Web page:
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Live, Learn, and do Better

"Sam-Bo Buddy"

No matter who you are, or where you walk in life there is a first-a starting point. For me, it was Sam.  I was maybe 11 or 12 at the time and like many children I was in my dog obsessed phase. Of course, before Sam I thought a Basenji was the breed for me but from the moment I laid eyes on my little beagle mix hunched under our car I was in love.  He was everything a kid could want!

He came from a family friend’s oops litter. Mom was a beagle, dad was a….?  I was reading the book Savage Sam at the time (thus his name). It’s the sequel to Old Yeller that most don’t even know exist.  The best part-he was all mine.  He got parvo. I spent my time carefully syringing Gatorade in his mouth every couple hours, even through the night, moving up to baby food until he was strong enough to eat on his own. I refused help from my parents. He amazingly pulled through.  I got a puppy training book. I worked hard with the Milkbones trying to get him to listen. No one told me hounds don’t understand this concept.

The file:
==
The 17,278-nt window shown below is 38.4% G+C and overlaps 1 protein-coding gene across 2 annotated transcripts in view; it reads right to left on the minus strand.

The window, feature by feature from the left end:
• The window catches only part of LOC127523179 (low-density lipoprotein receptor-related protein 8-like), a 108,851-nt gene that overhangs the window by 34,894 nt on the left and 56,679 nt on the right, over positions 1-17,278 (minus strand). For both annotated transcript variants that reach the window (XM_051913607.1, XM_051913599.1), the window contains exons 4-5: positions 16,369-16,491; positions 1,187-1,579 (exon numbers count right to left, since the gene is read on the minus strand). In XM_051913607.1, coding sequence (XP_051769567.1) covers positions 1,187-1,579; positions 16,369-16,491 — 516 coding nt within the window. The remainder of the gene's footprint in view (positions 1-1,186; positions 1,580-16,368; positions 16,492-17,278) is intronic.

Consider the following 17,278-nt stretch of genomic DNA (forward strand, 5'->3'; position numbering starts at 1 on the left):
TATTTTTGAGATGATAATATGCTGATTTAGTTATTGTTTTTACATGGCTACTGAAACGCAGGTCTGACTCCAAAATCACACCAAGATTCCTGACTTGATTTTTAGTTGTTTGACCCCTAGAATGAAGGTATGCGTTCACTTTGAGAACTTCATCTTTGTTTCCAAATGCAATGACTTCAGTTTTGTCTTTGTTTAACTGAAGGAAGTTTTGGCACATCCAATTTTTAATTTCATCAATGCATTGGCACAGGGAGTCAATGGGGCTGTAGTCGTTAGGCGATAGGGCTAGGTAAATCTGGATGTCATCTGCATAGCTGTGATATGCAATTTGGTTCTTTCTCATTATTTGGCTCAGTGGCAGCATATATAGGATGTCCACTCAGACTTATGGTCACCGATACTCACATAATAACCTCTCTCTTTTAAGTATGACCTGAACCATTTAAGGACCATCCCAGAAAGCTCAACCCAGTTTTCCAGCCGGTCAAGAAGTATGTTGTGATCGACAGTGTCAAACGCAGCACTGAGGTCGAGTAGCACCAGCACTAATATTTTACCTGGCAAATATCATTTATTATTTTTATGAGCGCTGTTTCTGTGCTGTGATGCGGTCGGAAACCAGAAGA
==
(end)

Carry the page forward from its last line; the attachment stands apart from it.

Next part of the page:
In my young days he was a constant companion. He was kept outside on a run in our yard.  Grannie says she even caught me taking a nap with him in his dog house one day. I would ride my bike with him up and down our road (with him on his leash) for miles and he was right with me. He loved to bring dead things home and roll on them. We’d let him run free sometimes if we were going to be home since we lived out in the country. Many hours were spent trying to round up my dog with hound-like recall.  One of my favorite things was when we’d have to take him somewhere (like the vet office).  Grannie would let me ride in the back of our pick-up with him “to keep him safe” (um, what about MY safety?).

As it is common, I got older and my intense interest waned. Sam was still taken care of through my high school years, but other things caught my interest and my time was invested elsewhere. He was still there, wagging and waiting everyday when I got home.  Hounds are such happy dogs and he wasn’t the type to hold a grudge!

I moved into an apartment during college and Sam came with me.  Trouble stirred in paradise.  Looking back, he did amazingly well seeing as though I completely set him up for failure. Other than house training I didn’t know about teaching him anything about living indoors.  I was in school and working. My work shifts were 12+ hours and quite a way from home. He never complained about me leaving before light, and coming home after dark while he was stuck alone in his crate.  But there were issues.